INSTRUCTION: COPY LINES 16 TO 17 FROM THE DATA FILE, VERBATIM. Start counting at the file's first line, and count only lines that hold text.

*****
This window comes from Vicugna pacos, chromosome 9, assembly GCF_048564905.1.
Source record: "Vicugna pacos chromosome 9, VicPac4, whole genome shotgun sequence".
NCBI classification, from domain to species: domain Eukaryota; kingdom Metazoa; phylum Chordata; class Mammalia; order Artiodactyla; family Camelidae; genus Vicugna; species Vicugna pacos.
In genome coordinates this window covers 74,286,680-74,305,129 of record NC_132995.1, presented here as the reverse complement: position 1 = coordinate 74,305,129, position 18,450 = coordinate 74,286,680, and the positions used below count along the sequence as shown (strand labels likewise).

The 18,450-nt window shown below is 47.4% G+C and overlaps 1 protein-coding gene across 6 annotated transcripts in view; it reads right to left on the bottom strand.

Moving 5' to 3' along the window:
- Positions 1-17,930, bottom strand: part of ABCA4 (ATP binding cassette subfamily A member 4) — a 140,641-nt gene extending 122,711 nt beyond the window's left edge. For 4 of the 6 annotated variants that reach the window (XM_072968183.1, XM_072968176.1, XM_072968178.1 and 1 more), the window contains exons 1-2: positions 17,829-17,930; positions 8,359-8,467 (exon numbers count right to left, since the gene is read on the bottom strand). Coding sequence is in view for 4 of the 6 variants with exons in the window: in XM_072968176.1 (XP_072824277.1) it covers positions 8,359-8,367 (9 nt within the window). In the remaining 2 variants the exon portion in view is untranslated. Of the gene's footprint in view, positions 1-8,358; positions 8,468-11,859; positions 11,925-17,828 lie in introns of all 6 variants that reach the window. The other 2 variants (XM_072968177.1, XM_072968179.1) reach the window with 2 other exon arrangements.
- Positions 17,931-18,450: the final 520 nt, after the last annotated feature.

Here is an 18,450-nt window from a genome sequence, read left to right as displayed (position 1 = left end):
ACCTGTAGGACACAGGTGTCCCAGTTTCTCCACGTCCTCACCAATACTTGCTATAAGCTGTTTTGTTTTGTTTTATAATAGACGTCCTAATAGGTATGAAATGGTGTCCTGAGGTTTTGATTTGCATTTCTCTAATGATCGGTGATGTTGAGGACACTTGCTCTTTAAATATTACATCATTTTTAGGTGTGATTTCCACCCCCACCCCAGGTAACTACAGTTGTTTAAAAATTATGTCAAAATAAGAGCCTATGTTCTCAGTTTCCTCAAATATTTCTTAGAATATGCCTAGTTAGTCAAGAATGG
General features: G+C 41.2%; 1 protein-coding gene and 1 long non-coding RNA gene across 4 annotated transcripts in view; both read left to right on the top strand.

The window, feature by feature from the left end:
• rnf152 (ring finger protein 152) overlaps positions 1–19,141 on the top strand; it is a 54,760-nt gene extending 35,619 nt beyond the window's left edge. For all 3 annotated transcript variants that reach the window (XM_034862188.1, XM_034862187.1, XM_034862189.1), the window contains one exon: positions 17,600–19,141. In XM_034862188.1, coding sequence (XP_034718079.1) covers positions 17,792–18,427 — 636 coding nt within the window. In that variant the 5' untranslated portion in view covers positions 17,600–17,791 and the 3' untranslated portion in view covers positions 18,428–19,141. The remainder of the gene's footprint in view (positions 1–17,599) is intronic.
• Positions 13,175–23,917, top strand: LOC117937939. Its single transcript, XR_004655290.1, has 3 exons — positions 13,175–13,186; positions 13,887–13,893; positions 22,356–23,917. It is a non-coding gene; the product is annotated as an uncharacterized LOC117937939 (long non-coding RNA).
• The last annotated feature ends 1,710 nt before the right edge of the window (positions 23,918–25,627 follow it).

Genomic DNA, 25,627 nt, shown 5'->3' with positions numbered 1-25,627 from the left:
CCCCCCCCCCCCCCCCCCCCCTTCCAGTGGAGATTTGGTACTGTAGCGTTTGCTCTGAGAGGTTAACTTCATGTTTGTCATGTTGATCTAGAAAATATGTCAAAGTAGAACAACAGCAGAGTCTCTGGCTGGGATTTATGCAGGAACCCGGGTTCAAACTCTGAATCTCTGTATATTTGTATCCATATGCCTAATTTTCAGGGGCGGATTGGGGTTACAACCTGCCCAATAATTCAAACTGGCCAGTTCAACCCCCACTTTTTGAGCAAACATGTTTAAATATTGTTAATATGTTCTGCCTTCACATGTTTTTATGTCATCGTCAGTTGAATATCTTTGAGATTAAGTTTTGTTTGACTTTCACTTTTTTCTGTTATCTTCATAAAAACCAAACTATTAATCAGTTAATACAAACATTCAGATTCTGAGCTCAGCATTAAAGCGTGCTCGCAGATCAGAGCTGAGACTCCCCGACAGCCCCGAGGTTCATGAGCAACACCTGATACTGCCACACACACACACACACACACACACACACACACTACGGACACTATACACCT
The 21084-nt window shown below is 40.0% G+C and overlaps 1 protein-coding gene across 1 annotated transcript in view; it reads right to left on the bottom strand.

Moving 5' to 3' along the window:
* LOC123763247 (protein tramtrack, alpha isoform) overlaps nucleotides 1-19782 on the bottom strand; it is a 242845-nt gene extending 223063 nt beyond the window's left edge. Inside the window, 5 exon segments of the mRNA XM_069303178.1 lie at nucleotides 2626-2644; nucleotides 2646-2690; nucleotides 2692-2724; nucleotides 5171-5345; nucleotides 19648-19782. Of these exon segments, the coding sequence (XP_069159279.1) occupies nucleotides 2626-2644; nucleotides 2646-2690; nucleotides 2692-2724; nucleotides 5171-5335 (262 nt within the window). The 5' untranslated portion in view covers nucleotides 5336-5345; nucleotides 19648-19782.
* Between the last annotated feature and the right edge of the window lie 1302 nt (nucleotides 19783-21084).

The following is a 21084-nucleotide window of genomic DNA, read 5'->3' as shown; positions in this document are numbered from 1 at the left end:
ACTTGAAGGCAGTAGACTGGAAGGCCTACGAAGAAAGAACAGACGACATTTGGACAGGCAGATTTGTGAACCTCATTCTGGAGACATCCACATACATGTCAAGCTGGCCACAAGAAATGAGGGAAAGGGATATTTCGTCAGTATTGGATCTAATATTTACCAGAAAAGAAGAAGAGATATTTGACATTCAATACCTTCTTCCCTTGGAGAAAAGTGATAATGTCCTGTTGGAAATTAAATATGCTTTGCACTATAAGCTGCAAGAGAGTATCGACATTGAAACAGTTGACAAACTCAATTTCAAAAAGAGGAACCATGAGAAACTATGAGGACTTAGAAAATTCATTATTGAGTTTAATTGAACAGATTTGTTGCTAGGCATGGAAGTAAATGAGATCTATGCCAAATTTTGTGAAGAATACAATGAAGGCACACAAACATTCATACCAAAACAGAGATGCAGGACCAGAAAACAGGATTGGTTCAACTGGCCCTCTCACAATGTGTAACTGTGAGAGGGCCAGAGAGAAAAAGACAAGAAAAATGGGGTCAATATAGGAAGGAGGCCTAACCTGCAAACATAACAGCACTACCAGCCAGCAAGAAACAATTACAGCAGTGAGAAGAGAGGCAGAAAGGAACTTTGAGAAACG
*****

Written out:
Genomic DNA, 25,627 nt, shown 5'->3' with positions numbered 1-25,627 from the left:
CCCCCCCCCCCCCCCCCCCCCTTCCAGTGGAGATTTGGTACTGTAGCGTTTGCTCTGAGAGGTTAACTTCATGTTTGTCATGTTGATCTAGAAAATATGTCAAAGTAGAACAACAGCAGAGTCTCTGGCTGGGATTTATGCAGGAACCCGGGTTCAAACTCTGAATCTCTGTATATTTGTATCCATATGCCTAATTTTCAGGGGCGGATTGGGGTTACAACCTGCCCAATAATTCAAACTGGCCAGTTCAACCCCCACTTTTTGAGCAAACATGTTTAAATATTGTTAATATGTTCTGCCTTCACATGTTTTTATGTCATCGTCAGTTGAATATCTTTGAGATTAAGTTTTGTTTGACTTTCACTTTTTTCTGTTATCTTCATAAAAACCAAACTATTAATCAGTTAATACAAACATTCAGATTCTGAGCTCAGCATTAAAGCGTGCTCGCAGATCAGAGCTGAGACTCCCCGACAGCCCCGAGGTTCATGAGCAACACCTGATACTGCCACACACACACACACACACACACACACACACACTACGGACACTATACACCT